keywon's htmstmaa 2009
Keywon Chung, Tangible Media Group
How to Make Something That Makes (Almost) Anything, Spring 2009
Work Summary

Three areas I worked on:

Digital Assembler
Initial Design

With Scott Greenwald and Marcelo Coelho, I conceived the initial funnel + puncher design.

Initial Assembler Design circa 3/17/2009
Part Design Documentation

As we moved away from the Legos and continue with custom designed parts, I also focused on visually documenting the disucssions so that 1) we are all on the same page, and 2) we can communicate the concepts to other people.

Part Design and Size Specs, 4/27/2009
Exploded View of Part Assembly, 5/18/2009
Pick and Place

With the custom parts, I worked on the vacuum pickup scheme, first using the vacuum pen, and then next using a syringe with a vacuum engine.

Vacuum Pen Button Pressing Housing for XYZ Machine, 4/27/2009
Vacuum Engine + Syringe
Testing the Vacuum + Syringe Tip

Modified Syringe Tip, Connected to Vacuum Engine and Mounted on XYZ Machine, 5/4/2009
GIK Assembler

Personally, I was interested in making a GIK assembler using this vacuum pickup and the cam shaft Scott had already made. I also looked at Solder Gun as a way to integrating pressfit with vacuum pickup. I didn't get to make one though.

Conductive + Nonconductive GIK Paths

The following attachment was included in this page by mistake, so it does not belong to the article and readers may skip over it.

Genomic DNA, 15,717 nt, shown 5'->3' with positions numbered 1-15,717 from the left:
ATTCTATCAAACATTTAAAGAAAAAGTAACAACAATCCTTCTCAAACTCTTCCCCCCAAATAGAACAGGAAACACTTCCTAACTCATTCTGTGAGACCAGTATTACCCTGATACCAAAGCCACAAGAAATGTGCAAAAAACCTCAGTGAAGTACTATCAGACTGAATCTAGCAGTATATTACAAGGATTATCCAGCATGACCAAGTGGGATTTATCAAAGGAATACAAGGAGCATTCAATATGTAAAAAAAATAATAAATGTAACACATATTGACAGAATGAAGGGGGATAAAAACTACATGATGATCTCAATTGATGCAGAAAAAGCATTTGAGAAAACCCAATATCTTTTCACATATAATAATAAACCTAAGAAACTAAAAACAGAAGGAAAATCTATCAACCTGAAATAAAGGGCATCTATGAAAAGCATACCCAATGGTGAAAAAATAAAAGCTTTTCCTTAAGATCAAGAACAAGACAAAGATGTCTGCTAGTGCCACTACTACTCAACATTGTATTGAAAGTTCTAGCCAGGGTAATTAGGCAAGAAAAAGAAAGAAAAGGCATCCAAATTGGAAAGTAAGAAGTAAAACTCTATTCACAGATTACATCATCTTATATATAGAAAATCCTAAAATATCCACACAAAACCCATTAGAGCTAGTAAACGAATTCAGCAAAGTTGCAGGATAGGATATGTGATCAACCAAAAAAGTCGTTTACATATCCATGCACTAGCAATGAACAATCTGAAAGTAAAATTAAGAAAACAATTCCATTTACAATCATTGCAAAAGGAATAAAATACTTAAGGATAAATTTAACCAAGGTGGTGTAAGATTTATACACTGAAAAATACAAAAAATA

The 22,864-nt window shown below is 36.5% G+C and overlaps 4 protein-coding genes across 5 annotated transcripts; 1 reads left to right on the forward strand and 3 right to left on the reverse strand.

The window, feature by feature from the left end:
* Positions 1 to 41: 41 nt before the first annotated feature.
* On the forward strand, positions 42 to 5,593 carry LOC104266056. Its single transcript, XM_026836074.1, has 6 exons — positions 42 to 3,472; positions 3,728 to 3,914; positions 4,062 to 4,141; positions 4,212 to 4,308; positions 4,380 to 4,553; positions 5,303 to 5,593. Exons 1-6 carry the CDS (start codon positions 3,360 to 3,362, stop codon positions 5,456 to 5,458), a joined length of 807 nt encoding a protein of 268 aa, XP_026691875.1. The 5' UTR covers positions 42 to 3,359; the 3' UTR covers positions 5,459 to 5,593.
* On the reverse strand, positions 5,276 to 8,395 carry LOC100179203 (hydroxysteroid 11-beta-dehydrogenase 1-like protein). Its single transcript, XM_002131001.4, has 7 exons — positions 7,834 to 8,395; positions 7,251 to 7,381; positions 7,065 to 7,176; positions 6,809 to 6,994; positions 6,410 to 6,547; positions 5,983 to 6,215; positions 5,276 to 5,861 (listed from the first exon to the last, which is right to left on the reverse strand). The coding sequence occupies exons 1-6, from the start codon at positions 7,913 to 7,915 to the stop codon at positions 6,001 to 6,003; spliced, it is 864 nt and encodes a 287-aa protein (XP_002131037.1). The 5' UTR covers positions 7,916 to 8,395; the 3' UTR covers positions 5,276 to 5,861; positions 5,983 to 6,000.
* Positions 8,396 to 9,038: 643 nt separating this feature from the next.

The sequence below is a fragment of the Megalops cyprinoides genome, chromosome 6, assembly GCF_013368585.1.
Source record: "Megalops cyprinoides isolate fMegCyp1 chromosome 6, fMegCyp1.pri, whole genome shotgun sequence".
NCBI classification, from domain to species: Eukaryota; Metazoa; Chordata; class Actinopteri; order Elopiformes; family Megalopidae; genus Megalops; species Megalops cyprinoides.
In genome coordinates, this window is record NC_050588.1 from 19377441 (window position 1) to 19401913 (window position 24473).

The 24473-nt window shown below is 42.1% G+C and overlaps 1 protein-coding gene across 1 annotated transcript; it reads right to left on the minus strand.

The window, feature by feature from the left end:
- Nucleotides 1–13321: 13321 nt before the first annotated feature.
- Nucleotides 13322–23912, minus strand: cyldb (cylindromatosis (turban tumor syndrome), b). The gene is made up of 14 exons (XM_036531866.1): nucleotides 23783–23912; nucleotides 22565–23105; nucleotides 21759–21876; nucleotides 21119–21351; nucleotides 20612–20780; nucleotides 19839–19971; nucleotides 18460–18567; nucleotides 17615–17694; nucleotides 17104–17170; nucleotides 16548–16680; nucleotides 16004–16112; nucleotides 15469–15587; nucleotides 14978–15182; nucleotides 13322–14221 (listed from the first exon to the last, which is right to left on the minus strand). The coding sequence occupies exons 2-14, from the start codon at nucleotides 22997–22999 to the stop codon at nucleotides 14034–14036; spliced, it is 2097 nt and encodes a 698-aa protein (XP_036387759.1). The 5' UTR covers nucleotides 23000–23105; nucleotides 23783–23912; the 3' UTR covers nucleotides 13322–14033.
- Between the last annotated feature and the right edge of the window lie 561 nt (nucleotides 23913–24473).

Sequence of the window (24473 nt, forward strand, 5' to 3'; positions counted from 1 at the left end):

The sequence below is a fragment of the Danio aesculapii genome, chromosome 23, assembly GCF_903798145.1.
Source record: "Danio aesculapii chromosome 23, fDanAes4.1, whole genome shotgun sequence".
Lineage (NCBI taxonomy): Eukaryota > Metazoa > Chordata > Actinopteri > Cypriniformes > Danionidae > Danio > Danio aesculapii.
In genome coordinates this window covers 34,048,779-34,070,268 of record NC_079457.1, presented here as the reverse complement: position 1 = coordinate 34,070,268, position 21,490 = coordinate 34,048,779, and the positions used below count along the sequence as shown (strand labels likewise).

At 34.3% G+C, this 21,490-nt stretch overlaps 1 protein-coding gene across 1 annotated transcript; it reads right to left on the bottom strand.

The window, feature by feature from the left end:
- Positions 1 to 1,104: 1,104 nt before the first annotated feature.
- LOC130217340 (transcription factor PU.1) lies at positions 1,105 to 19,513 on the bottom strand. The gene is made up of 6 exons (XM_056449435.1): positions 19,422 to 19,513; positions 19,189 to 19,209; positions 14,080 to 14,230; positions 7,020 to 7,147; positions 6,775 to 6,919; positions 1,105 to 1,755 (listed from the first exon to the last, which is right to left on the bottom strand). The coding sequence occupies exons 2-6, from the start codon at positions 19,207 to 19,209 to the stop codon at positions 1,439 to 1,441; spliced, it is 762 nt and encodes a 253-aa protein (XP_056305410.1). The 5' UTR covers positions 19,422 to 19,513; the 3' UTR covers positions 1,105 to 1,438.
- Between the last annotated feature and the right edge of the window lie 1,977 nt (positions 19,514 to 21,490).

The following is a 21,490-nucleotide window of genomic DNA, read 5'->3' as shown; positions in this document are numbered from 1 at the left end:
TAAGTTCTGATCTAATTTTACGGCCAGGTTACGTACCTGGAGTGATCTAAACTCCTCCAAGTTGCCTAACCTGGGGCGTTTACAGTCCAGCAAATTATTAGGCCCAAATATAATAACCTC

Solder Gun
Sensing/Feedback aka Evil Bottle
Learning to Fab

Since I hadn't taken HTMAA, I had to first learn the "fab way" of PCBing and programming... First I tried capacitive sensing with hello.step.45. Jonathan Ward guided me throughout, thank you!

Fabbing the hello.step.45 Board and the Programming Cables, Reading the Results
Evil Bottle

Fun Sensing/Feedback exercise: On average Americans are exposed to 300,000 logos and brand impressions a day. Imagine a bottle whose branding and marketing label follows you, as you twist open the bottle...

Evil Bottle: Turning the Bottlecap Triggers The Branding to Follow You
Optical Encoder
Version 1: Disc with Teeth

I started with the hello.light.45 board, but used two optical interruptors/Photomicrosensors (Transmissive) EE-SX1103 instead of the usual phototransistor.

Became messy pretty soon -- needed a bigger board with more traces.

Next, I extended the board to accommodate 2 optical interruptors.

Lasercut Disc Version
Version 2: Greycode for Starbot

For the active elements (aka Starbot) team, I fabbed the optical encoder PCB which was integrated to the bot's main PCB. Worked with Skylar Tibbits, Ara Kranian, Forrest Green, Kenny Cheung, Taro Narahara and David Dalrymple.

Kenny suggested reflective sensors, so I picked a photosensor QRE1113 and designed the Grey Code thanks to Adam Kumpf's help.

Reflective Photosensor Used
Greycode and PCB Layout

Taro and I milled out the PCB, and I tested the collector voltage with lasercut black and white stripes.

Optical Encoder PCB Fab and Test

Ara and I mounted it on a Starbot and tested the signal out...

Optical Encoder PCB Fab and Test

After the test, we up'ed the resistor from 49.9K to 100K and then I soldered total 8 of them.